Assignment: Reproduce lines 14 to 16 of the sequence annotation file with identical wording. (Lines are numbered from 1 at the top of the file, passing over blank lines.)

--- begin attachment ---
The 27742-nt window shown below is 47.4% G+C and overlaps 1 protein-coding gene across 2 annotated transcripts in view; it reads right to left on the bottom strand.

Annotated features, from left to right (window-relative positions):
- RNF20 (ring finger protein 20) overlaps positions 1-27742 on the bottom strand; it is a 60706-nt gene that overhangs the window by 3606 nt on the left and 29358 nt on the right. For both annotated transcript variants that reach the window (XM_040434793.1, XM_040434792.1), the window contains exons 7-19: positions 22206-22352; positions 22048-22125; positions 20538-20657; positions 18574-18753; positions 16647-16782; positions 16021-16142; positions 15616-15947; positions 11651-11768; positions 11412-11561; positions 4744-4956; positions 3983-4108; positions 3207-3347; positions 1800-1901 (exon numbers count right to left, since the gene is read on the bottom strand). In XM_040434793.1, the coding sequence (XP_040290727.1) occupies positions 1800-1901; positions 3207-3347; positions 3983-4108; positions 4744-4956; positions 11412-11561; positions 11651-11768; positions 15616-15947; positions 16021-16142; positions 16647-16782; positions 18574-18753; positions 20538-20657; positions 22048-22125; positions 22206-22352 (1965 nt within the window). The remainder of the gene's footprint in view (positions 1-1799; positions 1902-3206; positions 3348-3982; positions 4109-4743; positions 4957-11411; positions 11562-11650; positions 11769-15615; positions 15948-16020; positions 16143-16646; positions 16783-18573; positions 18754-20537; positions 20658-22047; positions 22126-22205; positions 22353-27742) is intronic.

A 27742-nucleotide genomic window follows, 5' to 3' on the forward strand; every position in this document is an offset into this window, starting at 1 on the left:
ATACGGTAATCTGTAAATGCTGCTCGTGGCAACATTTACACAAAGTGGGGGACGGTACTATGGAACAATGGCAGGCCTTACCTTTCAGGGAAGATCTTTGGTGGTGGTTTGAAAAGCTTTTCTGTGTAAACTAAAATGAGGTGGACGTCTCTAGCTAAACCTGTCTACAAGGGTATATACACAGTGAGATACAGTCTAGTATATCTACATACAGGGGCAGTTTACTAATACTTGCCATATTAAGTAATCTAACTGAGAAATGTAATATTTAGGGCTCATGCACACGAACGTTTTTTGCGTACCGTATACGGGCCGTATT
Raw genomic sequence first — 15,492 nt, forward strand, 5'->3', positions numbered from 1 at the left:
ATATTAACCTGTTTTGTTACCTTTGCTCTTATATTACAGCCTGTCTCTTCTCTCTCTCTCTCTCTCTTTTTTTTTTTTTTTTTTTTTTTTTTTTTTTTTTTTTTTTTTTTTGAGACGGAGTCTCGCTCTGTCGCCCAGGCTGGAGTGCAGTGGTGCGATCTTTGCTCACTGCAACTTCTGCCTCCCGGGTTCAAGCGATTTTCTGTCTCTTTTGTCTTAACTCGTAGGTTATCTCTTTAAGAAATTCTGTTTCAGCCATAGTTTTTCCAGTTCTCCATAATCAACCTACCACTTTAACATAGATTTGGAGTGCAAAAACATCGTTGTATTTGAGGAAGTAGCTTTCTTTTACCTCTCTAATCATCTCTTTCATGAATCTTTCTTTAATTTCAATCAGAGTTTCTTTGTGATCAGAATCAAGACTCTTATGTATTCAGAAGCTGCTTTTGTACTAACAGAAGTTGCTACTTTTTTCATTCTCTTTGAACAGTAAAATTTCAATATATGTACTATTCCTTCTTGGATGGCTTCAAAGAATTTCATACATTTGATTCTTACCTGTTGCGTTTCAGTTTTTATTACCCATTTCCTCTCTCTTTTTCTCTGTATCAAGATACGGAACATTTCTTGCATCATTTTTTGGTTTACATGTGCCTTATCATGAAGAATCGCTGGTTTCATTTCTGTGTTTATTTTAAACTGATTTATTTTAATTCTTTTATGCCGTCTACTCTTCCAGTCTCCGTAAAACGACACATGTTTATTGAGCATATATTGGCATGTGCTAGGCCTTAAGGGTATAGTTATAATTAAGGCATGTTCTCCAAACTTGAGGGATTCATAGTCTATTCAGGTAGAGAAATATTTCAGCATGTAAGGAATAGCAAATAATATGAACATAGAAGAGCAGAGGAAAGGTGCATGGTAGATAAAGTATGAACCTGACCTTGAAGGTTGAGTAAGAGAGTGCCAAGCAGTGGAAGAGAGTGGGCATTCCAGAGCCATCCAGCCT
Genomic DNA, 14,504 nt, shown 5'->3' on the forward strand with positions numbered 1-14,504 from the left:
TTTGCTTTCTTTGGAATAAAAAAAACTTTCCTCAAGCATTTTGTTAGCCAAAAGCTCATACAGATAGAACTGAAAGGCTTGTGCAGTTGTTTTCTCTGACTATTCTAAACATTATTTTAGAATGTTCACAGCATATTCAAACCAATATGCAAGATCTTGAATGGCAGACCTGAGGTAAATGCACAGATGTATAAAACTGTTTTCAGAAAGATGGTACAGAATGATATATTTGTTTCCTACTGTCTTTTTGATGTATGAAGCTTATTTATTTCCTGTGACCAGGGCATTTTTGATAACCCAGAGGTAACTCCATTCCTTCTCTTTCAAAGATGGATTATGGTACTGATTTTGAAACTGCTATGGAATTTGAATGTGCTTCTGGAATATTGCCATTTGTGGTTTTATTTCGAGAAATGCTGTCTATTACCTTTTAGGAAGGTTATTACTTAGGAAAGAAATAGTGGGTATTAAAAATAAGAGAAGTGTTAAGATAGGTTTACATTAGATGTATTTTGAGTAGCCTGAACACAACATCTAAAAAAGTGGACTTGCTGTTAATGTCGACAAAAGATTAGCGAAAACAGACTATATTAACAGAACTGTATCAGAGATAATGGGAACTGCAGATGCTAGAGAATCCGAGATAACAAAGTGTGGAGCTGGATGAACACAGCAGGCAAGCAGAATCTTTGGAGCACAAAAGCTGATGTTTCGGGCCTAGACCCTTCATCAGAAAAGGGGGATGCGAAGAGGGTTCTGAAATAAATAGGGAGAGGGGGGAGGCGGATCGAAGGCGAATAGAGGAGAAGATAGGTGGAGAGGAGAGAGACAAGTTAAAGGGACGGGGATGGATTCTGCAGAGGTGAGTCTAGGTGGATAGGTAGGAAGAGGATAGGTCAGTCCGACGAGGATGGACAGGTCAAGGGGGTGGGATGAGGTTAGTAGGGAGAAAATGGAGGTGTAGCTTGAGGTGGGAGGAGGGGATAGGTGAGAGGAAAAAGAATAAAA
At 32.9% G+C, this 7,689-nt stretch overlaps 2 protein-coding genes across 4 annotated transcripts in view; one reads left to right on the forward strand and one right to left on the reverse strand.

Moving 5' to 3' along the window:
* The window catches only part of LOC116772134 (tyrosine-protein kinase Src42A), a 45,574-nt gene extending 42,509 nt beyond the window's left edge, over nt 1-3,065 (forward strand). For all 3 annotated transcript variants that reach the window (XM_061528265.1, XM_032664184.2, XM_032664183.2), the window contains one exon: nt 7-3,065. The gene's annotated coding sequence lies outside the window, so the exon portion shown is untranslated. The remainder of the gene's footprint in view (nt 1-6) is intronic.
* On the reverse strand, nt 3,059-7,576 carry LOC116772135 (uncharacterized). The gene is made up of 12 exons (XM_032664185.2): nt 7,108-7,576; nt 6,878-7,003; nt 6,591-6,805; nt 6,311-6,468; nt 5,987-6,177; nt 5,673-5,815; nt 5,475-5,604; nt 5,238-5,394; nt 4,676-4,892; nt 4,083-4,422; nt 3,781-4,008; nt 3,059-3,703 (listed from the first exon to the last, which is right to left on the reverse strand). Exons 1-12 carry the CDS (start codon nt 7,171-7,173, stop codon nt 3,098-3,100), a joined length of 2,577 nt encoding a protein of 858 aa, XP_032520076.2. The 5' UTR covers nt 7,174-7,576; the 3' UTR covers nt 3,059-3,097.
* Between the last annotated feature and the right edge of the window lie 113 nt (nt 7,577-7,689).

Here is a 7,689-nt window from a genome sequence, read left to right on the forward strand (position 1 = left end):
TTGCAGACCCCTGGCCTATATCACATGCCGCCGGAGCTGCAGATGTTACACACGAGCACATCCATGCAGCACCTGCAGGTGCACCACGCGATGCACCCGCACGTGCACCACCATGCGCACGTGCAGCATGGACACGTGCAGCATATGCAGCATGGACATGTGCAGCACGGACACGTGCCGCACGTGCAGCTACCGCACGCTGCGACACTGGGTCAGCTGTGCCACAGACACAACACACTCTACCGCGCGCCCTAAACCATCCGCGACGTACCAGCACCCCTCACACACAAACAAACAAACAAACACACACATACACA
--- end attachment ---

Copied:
* Between the last annotated feature and the right edge of the window lie 113 nt (nt 7,577-7,689).

Here is a 7,689-nt window from a genome sequence, read left to right on the forward strand (position 1 = left end):
TTGCAGACCCCTGGCCTATATCACATGCCGCCGGAGCTGCAGATGTTACACACGAGCACATCCATGCAGCACCTGCAGGTGCACCACGCGATGCACCCGCACGTGCACCACCATGCGCACGTGCAGCATGGACACGTGCAGCATATGCAGCATGGACATGTGCAGCACGGACACGTGCCGCACGTGCAGCTACCGCACGCTGCGACACTGGGTCAGCTGTGCCACAGACACAACACACTCTACCGCGCGCCCTAAACCATCCGCGACGTACCAGCACCCCTCACACACAAACAAACAAACAAACACACACATACACA